A concept of the automatic Turing test pioneered by Moni Naor (1996) is another precursor of human-based computation. In Naor's test, the machine can control the access of humans and computers to a service by challenging them with a natural language processing (NLP) or computer vision (CV) problem to identify humans among them. The set of problems is chosen in a way that they have no algorithmic solution that is both effective and efficient at the moment. If it existed, such an algorithm could be easily performed by a computer, thus defeating the test. In fact, Moni Naor was modest by calling this an automated Turing test. The Imitation Game described by Alan Turing (1950) didn't propose using CV problems. It was only proposing a specific NLP task, while the Naor test identifies and explores a large class of problems, not necessarily from the domain of NLP, that could be used for the same purpose in both automated and non-automated versions of the test.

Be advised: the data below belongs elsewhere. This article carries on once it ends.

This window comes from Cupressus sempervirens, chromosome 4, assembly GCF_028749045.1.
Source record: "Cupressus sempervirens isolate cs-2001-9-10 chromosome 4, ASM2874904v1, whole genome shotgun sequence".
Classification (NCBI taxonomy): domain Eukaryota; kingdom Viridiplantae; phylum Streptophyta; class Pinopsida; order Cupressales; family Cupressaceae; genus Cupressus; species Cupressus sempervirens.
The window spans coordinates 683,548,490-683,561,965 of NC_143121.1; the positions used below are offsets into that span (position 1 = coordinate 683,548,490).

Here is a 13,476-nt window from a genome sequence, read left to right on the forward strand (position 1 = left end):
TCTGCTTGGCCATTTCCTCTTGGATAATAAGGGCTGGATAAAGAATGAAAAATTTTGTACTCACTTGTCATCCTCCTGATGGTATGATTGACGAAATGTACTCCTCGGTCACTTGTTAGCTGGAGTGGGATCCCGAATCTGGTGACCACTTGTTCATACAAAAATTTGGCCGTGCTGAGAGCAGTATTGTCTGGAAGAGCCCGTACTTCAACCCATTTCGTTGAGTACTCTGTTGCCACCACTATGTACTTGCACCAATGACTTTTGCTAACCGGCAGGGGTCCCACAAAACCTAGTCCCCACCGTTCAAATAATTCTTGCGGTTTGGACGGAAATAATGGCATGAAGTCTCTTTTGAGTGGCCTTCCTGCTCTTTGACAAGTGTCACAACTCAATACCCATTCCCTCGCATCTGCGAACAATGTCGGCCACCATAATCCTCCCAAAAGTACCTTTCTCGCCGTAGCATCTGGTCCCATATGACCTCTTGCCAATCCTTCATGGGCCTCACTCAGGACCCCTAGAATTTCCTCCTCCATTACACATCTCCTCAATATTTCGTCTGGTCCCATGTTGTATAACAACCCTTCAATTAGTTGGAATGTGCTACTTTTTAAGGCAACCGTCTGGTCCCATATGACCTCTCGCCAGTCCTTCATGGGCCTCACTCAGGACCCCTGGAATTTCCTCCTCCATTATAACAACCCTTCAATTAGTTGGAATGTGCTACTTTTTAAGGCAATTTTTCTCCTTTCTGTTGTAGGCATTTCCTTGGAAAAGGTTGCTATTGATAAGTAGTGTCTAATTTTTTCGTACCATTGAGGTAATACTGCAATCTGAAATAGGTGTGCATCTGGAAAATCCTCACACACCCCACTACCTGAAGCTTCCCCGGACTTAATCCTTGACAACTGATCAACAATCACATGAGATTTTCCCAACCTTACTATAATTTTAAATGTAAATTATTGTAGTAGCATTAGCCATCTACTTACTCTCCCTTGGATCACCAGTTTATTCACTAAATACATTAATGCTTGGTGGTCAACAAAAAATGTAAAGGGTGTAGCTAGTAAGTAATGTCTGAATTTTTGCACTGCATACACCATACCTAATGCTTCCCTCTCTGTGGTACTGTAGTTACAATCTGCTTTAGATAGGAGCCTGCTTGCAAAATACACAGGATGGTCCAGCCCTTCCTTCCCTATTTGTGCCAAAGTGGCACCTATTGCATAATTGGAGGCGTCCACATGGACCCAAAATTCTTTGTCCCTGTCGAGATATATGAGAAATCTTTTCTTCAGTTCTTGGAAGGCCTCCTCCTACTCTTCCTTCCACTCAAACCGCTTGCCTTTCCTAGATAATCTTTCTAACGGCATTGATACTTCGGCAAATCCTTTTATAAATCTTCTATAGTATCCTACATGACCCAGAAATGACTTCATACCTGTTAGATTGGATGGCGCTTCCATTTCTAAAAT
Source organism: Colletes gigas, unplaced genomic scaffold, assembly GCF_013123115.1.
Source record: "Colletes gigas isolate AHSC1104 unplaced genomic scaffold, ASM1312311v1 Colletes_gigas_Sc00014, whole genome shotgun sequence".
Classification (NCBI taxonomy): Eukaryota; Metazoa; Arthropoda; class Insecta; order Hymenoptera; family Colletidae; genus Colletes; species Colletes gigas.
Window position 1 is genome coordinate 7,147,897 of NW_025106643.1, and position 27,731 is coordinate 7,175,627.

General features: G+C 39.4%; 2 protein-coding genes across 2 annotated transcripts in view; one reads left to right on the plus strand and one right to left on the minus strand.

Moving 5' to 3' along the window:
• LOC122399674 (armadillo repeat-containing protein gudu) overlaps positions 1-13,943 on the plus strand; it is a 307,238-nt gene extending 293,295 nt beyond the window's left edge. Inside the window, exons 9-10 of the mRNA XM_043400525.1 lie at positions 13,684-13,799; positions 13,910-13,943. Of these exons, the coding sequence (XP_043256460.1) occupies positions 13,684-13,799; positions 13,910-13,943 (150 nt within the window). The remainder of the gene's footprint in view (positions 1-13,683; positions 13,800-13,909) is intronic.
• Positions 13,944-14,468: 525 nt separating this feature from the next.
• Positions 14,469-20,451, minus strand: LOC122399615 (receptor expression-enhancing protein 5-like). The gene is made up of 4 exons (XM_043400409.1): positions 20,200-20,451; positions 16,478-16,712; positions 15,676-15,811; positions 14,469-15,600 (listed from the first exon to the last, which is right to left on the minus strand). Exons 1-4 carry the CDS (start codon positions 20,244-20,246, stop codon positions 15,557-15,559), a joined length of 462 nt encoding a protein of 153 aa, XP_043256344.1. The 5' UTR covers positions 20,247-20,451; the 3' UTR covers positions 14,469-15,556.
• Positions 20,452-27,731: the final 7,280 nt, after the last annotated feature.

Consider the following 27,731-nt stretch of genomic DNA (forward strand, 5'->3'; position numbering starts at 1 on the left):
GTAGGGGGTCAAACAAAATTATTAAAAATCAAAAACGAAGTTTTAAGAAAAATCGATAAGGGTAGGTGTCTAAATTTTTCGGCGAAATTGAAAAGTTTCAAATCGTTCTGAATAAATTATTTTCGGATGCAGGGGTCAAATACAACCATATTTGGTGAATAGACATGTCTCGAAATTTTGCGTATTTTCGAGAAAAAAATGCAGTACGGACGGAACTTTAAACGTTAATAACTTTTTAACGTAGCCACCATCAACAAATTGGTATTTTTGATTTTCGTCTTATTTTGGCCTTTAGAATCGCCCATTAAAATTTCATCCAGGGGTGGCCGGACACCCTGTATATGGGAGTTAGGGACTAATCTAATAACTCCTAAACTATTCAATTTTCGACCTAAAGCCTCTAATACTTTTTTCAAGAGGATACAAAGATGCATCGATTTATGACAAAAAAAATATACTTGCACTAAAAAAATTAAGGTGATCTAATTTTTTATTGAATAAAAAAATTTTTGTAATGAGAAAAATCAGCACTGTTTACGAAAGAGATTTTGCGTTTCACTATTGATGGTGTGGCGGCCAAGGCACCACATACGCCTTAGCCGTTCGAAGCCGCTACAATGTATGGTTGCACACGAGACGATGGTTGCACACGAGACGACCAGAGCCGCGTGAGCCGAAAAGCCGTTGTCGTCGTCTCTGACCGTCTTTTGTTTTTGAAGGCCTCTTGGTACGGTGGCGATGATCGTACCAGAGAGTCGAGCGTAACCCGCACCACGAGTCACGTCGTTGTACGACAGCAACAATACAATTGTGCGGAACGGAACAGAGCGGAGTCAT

Finally, Human-based genetic algorithm (HBGA) encourages human participation in multiple different roles. Humans are not limited to the role of evaluator or some other predefined role, but can choose to perform a more diverse set of tasks. In particular, they can contribute their innovative solutions into the evolutionary process, make incremental changes to existing solutions, and perform intelligent recombination. In short, HBGA allows humans to participate in all operations of a typical genetic algorithm. As a result of this, HBGA can process solutions for which there are no computational innovation operators available, for example, natural languages. Thus, HBGA obviated the need for a fixed representational scheme that was a limiting factor of both standard and interactive EC. These algorithms can also be viewed as novel forms of social organization coordinated by a computer (Kosorukoff and Goldberg, 2002).

Classes of human-based computation[edit]